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  • Writer's pictureSarah Gibbs Underhill

The Deathbed Reading List

Updated: Dec 29, 2022

In Defense of Winnie the Pooh

4/17/19


I’m contemplating reading aloud from beloved children’s books to my dying mother, who is lying quietly in bed, all unsuspecting. She did enjoy hearing the first chapter of “Little House in the Big Woods” a couple of days ago, saying that she had “not heard that since I was a little girl.” This was technically untrue; she had read it to all of us kids multiple times, but she is living in a timeless world right now with her memory shifting in and out of accuracy. But today she is barely waking up, having trouble finding words when she does, and didn’t respond yes or no with a shake or a nod of the head when reading time was offered. I pick up a worn red hardback copy of Winnie the Pooh, undoubtedly the one that was read to us as children. Leafing through it I find that, although I don’t know it well enough to recite it, each phrase comes back to memory as I read it. Winnie the Pooh is not for the cynical. Dorothy Parker, whose wit I otherwise admire, was caustic in her critique of it. Admittedly, the book had been exploited and peddled to the public in what I'm sure was an annoying and cloying way for those not in the mindset for nursery stories. She also wrote an essay in which she cruelly revels in a news story from a New Jersey paper about a young man being bullied and stalked for being effeminate; she was fascinated by the case but by no means condemns it. I was heartsick to hear an account of the teen-aged Christopher Robin, Winnie the Pooh's beloved human, being mercilessly teased by his peers when they found out he was the innocent child so lovingly, if feyly [word?] portrayed in the classic stories about his collection of stuffed animals. The human foibles of bullying and cruelty trouble me, and anger me, to the point of muttering, "Breathes there a one with soul so dead…."[paraphrase of a nationalistic poem] under my breath. My next annoyed thought is that only those who have been made irretrievably cynical by the age of six months at the hands of a fate which deprives them of the God given birthright of a loving, doting parent who will read Winnie the Pooh aloud to them and enjoy it, would ever be capable of thus tormenting the innocence out of their fellow young humans. Unfortunately, at this point the toxically cynical mindset seems to reign over that of the rest of us, or at least is rewarded and lauded by the fickle, insatiable factory that grinds out the product that is popular culture. I love Winnie the Pooh books, and they are included on the list of literary works scribbled on an envelope that contains my Will and headed: “Books to be read to me on my Deathbed.” Quite likely by that time I will not want to hear any of them, should I ever achieve that idealized state and be blessed with the time and the readers willing to humor me. Whether or not my mother can hear or comprehend the words now, the lulling cadence of a familiar human voice washes over all of us in the room, as her voice reading the same words soothed me as a child. Books, stories, and songs given to me by my original teachers, my parents, have nourished me all my life, and they are standing by like old friends, ready to help usher me out to the Great Beyond.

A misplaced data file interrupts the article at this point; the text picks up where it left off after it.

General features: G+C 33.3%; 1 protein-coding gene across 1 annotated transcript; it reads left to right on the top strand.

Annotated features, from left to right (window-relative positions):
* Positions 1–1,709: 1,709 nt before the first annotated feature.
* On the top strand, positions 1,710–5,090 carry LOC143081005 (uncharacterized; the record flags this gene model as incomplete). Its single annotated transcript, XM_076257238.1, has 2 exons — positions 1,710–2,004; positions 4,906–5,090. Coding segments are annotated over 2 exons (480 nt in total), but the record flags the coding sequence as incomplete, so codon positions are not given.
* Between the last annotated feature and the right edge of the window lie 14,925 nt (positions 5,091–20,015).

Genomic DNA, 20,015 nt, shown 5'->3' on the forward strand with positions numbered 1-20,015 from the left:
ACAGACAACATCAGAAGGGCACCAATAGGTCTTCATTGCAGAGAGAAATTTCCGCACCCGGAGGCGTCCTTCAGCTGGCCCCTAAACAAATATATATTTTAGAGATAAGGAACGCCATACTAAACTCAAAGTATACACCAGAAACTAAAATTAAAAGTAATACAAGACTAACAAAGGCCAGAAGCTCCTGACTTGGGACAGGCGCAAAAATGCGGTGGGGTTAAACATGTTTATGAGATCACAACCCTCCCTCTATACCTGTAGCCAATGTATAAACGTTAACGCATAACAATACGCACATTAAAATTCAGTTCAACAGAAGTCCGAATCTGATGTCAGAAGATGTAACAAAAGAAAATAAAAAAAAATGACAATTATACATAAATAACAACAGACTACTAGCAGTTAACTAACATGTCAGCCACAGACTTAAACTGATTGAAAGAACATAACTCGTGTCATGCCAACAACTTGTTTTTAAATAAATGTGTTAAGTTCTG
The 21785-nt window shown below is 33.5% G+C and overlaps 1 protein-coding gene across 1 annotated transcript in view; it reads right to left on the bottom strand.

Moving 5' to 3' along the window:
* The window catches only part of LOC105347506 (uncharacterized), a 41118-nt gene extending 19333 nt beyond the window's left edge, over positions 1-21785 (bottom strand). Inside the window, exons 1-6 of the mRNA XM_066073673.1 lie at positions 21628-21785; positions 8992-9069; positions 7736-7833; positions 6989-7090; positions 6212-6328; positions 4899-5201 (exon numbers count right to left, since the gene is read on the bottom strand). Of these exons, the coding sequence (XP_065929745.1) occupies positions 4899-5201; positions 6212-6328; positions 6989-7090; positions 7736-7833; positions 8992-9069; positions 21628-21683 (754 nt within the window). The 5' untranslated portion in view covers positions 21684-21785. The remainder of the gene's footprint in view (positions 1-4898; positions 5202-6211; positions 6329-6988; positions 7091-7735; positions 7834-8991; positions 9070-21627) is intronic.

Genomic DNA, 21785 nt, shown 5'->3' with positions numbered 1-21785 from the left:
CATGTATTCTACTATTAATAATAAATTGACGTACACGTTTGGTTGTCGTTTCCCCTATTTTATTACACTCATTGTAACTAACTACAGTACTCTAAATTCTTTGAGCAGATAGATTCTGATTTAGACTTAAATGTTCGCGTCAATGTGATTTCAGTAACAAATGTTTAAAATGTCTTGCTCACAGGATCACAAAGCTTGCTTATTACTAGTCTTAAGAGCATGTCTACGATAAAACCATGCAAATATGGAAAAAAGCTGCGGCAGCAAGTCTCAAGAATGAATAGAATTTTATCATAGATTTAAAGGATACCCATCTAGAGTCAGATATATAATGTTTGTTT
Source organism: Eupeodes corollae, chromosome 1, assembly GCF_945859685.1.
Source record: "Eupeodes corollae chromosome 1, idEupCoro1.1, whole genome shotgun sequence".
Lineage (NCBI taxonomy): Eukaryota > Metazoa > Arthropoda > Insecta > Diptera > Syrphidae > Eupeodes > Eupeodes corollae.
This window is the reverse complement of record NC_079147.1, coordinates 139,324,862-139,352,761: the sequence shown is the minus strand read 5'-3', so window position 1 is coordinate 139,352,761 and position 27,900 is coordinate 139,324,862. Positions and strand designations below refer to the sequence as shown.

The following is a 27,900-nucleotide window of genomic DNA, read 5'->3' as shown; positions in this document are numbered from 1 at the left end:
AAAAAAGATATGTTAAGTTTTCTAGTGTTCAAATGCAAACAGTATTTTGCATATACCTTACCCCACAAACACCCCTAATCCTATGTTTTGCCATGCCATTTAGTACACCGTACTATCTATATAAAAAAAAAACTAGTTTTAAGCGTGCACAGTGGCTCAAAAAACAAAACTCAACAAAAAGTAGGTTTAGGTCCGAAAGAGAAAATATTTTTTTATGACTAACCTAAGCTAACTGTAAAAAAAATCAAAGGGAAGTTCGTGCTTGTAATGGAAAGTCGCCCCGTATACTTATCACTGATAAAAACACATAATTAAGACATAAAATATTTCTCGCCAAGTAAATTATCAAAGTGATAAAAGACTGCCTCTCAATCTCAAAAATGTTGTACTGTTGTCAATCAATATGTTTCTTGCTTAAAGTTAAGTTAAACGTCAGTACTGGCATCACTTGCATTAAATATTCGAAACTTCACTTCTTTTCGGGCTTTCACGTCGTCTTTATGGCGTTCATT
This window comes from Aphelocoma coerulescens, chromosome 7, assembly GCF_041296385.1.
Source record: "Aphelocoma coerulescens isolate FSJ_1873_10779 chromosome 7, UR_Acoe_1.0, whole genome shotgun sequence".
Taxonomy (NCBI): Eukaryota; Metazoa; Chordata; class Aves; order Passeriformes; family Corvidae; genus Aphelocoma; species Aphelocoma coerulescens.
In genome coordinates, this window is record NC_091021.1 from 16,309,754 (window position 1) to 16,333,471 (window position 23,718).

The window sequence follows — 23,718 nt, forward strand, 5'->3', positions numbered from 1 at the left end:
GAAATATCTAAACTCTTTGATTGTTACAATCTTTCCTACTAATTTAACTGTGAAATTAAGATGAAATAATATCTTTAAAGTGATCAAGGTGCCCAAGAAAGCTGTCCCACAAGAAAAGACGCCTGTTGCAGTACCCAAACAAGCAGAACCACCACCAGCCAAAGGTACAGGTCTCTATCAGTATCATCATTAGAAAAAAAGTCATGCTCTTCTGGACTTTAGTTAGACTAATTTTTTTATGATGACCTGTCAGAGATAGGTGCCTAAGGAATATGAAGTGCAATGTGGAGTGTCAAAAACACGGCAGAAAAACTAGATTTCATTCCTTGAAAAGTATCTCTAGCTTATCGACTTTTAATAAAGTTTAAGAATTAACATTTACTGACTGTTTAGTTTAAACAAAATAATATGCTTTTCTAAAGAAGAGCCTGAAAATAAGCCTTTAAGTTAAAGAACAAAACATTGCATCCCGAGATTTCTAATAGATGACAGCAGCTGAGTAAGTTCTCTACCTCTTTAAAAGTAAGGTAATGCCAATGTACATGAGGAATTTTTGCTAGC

[Please note that by Winnie the Pooh I mean the original book by A. A. Milne, and not any of the adaptations, Disney versions, or inaccurate co-opting memes that have proliferated under the same title.]




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